December 2019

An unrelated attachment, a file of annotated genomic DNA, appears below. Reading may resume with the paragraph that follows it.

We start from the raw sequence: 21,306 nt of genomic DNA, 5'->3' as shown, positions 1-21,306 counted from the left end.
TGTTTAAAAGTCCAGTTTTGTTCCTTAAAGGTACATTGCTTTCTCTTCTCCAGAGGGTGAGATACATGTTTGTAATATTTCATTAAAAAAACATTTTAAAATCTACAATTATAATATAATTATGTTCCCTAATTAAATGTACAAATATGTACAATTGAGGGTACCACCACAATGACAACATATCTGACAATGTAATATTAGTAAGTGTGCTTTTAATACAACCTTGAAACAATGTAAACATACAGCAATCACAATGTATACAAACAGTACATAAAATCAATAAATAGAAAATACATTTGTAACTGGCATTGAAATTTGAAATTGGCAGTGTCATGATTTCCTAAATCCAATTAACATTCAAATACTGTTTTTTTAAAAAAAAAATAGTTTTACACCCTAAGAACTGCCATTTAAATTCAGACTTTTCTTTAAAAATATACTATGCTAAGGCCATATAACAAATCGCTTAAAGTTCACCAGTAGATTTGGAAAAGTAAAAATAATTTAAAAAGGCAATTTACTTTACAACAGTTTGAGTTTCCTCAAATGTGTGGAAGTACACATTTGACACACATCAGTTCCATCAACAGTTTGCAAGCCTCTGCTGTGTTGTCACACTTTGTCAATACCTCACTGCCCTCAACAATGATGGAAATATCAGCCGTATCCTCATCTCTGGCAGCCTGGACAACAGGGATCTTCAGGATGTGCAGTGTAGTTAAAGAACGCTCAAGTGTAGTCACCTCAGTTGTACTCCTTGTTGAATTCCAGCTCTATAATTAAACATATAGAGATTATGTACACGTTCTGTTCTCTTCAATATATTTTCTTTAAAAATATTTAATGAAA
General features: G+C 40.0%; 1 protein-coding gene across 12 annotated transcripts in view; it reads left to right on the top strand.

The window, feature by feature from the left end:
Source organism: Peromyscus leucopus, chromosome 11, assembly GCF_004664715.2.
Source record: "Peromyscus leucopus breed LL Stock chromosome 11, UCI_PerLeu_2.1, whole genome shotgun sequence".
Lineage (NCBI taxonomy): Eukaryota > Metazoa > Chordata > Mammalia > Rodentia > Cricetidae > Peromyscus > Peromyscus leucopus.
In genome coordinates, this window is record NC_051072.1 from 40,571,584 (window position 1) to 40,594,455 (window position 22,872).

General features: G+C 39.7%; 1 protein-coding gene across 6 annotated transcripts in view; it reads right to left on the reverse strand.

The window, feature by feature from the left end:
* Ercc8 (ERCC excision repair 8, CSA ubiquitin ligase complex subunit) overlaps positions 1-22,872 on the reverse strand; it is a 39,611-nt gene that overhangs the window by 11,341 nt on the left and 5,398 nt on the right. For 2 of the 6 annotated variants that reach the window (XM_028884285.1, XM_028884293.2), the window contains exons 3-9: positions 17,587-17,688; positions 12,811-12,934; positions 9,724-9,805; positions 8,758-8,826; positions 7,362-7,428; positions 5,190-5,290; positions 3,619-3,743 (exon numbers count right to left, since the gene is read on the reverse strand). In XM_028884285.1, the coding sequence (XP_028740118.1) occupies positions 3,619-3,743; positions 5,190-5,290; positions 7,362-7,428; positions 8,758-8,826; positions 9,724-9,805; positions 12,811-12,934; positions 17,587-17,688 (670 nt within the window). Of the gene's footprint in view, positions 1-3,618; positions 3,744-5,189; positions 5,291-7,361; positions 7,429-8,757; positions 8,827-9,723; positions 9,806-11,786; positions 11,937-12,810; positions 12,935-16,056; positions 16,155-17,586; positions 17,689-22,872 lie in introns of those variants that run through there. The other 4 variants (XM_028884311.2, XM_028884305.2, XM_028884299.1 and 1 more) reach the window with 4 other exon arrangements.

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WINNIPEG FREE PRESS - SATURDAY, DECEMBER 7, 2019 3 Keep learning. Online from Anywhere. Working professionals know that the key to success in today's rapidly-changing workplace is continuous learning. We've responded by developing programs and courses designed to help you keep learning – with the highest quality instruction and flexible delivery methods. Online Programs: Business Analysis NEW Become a business analyst or apply business analysis in your profession with this new online program. Change Management Enroll in the only Change Management credential offered by an academic/ post-secondary institution in Manitoba. Quality Management Learn how to lead the transition from quality control to quality excellence. Graduates are eligible for ASQ certification. Teaching English as a Second Language (TESL) Earn a credential that meets local, national and international needs for teacher development. Program Development for Adult Learners Meet the growing need for adult educators and trainers, and learn how to design and develop effective adult learning programs. E-Learning Letter of Accomplishment Learn to design or deliver online training. Choice of teaching or design stream. Certificate in Management and Administration (CIMA) Take the next step in your management career with an academic credential and a nationally recognized professional designation to add to your resume. Human Resource Management Become a leader in HR with innovative courses that correspond with the HR competency framework – providing eligibility for the CPHR designation. Register now at, or call 204 474 8800 today. Follow us on With increasing reports of the dangerous and erratic behaviour of people using methamphetamine, Winnipeggers are reminded of the devastating effects of addiction and mental health issues. That's where Applied Counselling comes in. It's just one of the many programs and courses provided by Extended Education at the University of Manitoba, responding to a real community need. "Addictions and mental health issues are very common," says Kathleen Keating-Toews, research education specialist, Addictions Foundation of Manitoba (AFM). "There's always been a need there. As an agency, we have to know the latest trends and developments in terms of treatments. We have always seen people for alcohol use. Recently, we've seen an increase in meth use and an increase in intravenous (IV) drug use. We've added mandatory staff training in trauma- informed care. We work with clients with the expectation they have experienced trauma. Trauma, addiction, and mental health issues are often co-occuring." APPLIED LEARNING All Applied Counselling program students take three mandatory courses from AFM: Fundamentals of Addiction, Pharmacology, and Recovery-Oriented Practice. Students include working professionals who may already work in the field, but want to learn more. A number of AFM staff have taken Applied Counselling to complement their degrees with applied learning. "It's incredibly important right now to meet the needs of our community. We have to better equip people who work in this field and provide specialized knowledge in addiction issues. Applied Counselling courses provide a well-balanced education in this area," says Keating-Toews. She notes the stigma around addiction issues and how counselling is moving past the old and typical way of dealing with them, by moralizing. "All professional development makes you a better helper in the end. In our courses, students have excellent motivation and knowledge, and they make excellent connections with each other. We are always excited to get the next crop of students." RESPONSIVE CONTENT Extended Education and the AFM continue to adjust course content to respond to current situations and demands, Keating-Toews says. "We always get good feedback from people. Counselling definitely attracts people who feel a calling to do this work. They are special, empathetic people." Applied Counselling program graduates are making a difference in our communities. For Bonnie Murray, counselling is more about offering support than providing advice. "You're more of a listening ear and sometimes people need to know they are the experts on their own life and things they need to work through," she says. Murray says the program helped her build skills and her comfort level in helping others. "It was very informative, very rewarding both personally and professionally, as far as skills I feel I can apply in my daily life and work. I have been using the skills already, being more helpful and supportive of those I work with," she says. She recommends the program. "Yes. It's well worth it." As a peer support worker for the Manitoba Schizophrenia Society, Matt MacRae says the key to counselling is not to look down on people but rather to treat them as equals, and to remain positive. "It's about coming down to a level playing field. You're treating them like a human being, not just a number," says MacRae. FINDING A WAY MacRae has lived with Schizophrenia and was in a severe motor vehicle accident, suffering a head injury and paralysis on his left side. Doctors had told him he may never walk again, but he did. "I was told I would never be able to graduate, never be able to have a family or anything like that, and I proved them all wrong," he says. "There's something to be said for the human spirit and believing in yourself, you know, even when everybody else is telling you 'no,' you'll find a way because you are strong." MacRae especially appreciated when one of his instructors asked his opinion and advice. "It's a great community of teachers and students and I've met some friends here, friendships I will cherish my entire life. I learned so much in this program. I use the information that I learned every day," he says. McRae recommends others keep learning. "If I had one choice in my life and I had unlimited money I would just spend my entire life as a student, just learning. Do it. It's one of the greatest things you'll do in your life." Learn more about all of Extended Education's programs and courses to help you keep learning at ❚ U OF M EXTENDED EDUCATION APPLIED COUNSELLING FOR ADDICTION, MENTAL HEALTH Extended Education programs respond to community needs Matt MacRae (left) and Bonnie Murray (right) have both benefitted professionally from the Applied Counselling program offered by Extended Education at the University of Manitoba. Extended Education at the University of Manitoba photos